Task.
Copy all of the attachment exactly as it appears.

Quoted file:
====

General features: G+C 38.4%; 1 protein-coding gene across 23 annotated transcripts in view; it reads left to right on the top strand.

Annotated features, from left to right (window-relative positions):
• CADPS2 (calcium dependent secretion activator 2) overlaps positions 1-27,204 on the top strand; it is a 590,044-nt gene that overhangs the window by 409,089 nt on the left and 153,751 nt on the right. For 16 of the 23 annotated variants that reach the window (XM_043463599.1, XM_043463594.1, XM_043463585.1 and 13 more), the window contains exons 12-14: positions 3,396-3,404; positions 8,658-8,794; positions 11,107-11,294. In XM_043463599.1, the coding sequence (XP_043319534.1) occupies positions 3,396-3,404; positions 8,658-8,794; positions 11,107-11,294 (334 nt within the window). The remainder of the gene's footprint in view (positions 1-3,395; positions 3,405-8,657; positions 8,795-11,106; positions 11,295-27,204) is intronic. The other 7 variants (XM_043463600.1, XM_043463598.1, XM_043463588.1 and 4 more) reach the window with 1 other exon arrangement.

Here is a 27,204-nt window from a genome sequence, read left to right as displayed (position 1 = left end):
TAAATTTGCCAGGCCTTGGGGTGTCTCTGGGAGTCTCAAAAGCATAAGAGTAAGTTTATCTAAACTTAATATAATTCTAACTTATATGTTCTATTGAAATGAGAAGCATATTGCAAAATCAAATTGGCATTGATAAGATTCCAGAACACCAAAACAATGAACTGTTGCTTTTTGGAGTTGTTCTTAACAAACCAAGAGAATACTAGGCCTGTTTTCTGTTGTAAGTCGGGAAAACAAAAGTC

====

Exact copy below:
General features: G+C 38.4%; 1 protein-coding gene across 23 annotated transcripts in view; it reads left to right on the top strand.

Annotated features, from left to right (window-relative positions):
• CADPS2 (calcium dependent secretion activator 2) overlaps positions 1-27,204 on the top strand; it is a 590,044-nt gene that overhangs the window by 409,089 nt on the left and 153,751 nt on the right. For 16 of the 23 annotated variants that reach the window (XM_043463599.1, XM_043463594.1, XM_043463585.1 and 13 more), the window contains exons 12-14: positions 3,396-3,404; positions 8,658-8,794; positions 11,107-11,294. In XM_043463599.1, the coding sequence (XP_043319534.1) occupies positions 3,396-3,404; positions 8,658-8,794; positions 11,107-11,294 (334 nt within the window). The remainder of the gene's footprint in view (positions 1-3,395; positions 3,405-8,657; positions 8,795-11,106; positions 11,295-27,204) is intronic. The other 7 variants (XM_043463600.1, XM_043463598.1, XM_043463588.1 and 4 more) reach the window with 1 other exon arrangement.

Here is a 27,204-nt window from a genome sequence, read left to right as displayed (position 1 = left end):
TAAATTTGCCAGGCCTTGGGGTGTCTCTGGGAGTCTCAAAAGCATAAGAGTAAGTTTATCTAAACTTAATATAATTCTAACTTATATGTTCTATTGAAATGAGAAGCATATTGCAAAATCAAATTGGCATTGATAAGATTCCAGAACACCAAAACAATGAACTGTTGCTTTTTGGAGTTGTTCTTAACAAACCAAGAGAATACTAGGCCTGTTTTCTGTTGTAAGTCGGGAAAACAAAAGTC